I’m coming off of working a combined 30 hours worth of shifts over the past 36 hours. I strongly debated putting up a draft blog I’ve been working on, but made the commitment to write a post every day so I’ll do it.
Like almost everyone in America, the past day has been saturated with coverage of the election. Both local and national elections have sparked huge division among friends, colleagues, and even family members. Through the magic of social media, we’ve all been given windows into each other’s microcosms to see how people deal with certain issues. For many on my Facebook feed, a Trump election was not only not foreseen but brings with it a sense of fear. Yes, many people have been making it very know they are afraid because of their skin color, their disability, their heritage, their religion, or even who they love. Although it use to be a low-stress mind clearing activity between work sessions, browsing social media today left me more connected to some friends I don’t often communicate with and with different perspectives.
There were people who posted snippets of conversations they overheard on the streets dripping with hate speech.
There were people who expressed their pride in their heritage and stated they would refuse to hide.
There were people who stated their political goals in hopes of continuing to be the voice of change into the future.
There were posts of people who wanted to know what messages or life lessons they needed to tell/promote to the young white males of America they had the chance to connect with.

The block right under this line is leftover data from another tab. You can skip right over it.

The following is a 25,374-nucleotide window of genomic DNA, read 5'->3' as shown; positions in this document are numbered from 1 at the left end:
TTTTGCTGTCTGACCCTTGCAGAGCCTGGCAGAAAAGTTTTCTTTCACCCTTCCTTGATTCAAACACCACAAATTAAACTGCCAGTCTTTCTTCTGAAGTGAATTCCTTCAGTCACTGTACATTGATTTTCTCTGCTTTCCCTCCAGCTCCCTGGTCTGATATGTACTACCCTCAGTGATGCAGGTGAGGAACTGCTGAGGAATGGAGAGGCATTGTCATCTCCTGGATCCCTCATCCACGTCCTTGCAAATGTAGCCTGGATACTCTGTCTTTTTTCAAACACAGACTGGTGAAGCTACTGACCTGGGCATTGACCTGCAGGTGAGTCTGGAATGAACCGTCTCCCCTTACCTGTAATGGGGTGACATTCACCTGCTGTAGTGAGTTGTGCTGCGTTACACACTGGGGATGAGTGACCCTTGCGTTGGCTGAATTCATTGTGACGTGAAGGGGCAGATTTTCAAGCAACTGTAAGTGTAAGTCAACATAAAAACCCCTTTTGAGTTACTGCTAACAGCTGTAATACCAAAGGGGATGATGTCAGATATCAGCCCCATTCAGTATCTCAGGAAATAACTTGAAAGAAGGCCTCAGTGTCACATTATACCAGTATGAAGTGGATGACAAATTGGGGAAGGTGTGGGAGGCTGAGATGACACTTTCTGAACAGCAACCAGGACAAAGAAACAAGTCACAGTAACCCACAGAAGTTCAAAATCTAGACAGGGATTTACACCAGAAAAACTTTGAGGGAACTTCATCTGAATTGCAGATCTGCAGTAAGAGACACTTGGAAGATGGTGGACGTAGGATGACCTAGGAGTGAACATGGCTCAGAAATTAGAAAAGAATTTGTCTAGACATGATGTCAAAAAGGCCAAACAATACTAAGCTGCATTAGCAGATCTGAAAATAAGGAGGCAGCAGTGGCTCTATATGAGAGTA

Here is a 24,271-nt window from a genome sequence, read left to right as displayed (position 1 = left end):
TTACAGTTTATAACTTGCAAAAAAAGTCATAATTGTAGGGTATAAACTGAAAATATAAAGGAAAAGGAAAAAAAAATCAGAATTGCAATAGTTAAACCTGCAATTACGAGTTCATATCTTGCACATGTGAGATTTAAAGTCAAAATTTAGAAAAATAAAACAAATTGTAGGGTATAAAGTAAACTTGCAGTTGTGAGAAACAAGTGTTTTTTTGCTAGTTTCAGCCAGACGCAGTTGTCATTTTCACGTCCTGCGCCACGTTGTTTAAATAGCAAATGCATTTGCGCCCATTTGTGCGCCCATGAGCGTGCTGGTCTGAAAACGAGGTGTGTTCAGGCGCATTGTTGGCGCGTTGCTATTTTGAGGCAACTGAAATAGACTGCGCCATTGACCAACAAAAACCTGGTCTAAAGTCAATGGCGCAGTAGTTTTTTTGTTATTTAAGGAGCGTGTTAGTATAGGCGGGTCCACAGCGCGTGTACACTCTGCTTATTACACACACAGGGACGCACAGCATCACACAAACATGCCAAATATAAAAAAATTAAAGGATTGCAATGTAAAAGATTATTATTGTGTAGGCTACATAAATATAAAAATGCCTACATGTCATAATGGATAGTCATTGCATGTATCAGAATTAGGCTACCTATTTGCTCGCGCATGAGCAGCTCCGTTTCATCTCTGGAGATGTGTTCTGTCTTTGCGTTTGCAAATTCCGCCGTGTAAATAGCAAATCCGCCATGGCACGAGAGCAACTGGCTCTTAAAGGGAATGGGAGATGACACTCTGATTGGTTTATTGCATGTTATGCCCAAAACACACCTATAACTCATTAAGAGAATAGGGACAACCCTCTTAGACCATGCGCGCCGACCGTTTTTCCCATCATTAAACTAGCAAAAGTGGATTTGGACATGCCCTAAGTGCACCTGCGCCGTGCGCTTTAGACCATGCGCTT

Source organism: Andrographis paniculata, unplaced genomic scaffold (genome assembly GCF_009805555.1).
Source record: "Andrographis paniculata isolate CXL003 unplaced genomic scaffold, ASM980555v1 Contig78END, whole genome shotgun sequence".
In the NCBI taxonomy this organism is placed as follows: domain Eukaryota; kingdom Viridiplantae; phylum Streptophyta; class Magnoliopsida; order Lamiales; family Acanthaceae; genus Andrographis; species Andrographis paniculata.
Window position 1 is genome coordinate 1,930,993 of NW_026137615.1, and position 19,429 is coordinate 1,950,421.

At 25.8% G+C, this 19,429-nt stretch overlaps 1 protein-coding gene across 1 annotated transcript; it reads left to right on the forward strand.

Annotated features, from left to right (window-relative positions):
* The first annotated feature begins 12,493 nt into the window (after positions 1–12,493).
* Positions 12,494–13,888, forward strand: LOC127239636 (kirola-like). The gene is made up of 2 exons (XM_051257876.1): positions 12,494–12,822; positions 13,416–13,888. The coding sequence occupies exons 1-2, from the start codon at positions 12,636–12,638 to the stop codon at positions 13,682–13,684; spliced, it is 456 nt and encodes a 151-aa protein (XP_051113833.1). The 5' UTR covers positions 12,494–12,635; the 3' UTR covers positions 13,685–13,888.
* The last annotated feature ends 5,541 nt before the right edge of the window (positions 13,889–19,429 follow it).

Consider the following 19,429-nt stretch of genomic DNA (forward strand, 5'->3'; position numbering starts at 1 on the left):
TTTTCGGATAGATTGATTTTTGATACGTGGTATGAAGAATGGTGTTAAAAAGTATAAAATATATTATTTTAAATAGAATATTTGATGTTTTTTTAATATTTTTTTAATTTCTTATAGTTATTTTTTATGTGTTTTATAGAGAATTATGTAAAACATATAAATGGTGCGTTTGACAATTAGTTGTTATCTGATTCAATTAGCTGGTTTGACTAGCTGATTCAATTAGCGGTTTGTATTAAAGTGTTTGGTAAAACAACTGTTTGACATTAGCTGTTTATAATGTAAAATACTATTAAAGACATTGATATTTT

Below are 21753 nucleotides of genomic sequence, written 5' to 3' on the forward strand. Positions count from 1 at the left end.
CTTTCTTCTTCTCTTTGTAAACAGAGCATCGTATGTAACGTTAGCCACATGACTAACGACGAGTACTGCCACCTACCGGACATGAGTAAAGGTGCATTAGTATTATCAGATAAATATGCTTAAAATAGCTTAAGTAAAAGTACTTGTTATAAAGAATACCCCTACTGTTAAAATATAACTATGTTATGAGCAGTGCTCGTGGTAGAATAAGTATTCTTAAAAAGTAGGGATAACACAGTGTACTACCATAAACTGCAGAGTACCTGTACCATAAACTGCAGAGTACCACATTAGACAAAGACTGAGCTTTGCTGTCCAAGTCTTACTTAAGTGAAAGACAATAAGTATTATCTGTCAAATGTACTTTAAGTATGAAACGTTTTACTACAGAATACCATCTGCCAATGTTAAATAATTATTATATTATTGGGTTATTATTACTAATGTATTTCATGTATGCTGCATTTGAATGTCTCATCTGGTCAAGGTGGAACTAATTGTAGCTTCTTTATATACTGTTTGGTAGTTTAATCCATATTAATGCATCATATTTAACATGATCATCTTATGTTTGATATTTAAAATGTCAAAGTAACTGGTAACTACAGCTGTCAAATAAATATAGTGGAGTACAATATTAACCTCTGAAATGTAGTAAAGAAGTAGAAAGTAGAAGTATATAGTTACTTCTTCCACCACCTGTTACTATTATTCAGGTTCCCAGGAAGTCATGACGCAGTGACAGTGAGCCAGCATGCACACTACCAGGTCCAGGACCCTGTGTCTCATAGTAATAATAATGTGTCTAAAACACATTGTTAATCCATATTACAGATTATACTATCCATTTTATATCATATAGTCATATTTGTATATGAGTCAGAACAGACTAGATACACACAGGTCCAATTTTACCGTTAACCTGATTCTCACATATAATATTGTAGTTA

There were people who announced their spontaneous wedding plans for next weekend because they don’t know if same sex marriage will be allowed under the future president and couldn’t imagine not being with the person they love.
I think, at least on some level, we all knew the results from this election would change things. I don’t think we fully understand the grasp of what the change would be and I don’t think we will completely understand until after January 20th. I do think we are already witnessing a change in people who want to help create a world for the future generations to be proud of. Change is coming and there are things we each can do to help make our voices heard. Voting helps to make our voice known in one fashion, but there are so many more ways we can promote activism in our daily lives.
When I was in college, I went to school in Iowa. During the 2008 election Iowa was a caucus state which resulted in politicians visiting us all the time. Going to a small liberal arts school, these speaking engagements were often very personal as our space was reasonably small. The biggest thing I still remember from when Obama came to spoke was his message of Hope. He spoke of the Hope of the people and the Hope we had for the future. I, and many of my friends, still have a Hope. We hope to continue to marry who we love, to access medical care, to have opportunities not predetermined on where we were born or the color of our skin, and hope for the future. We can choose to act as a catalyst for change if we unite, yes ALL of us, and work hard. It won’t be easy, but truthfully nothing ever is.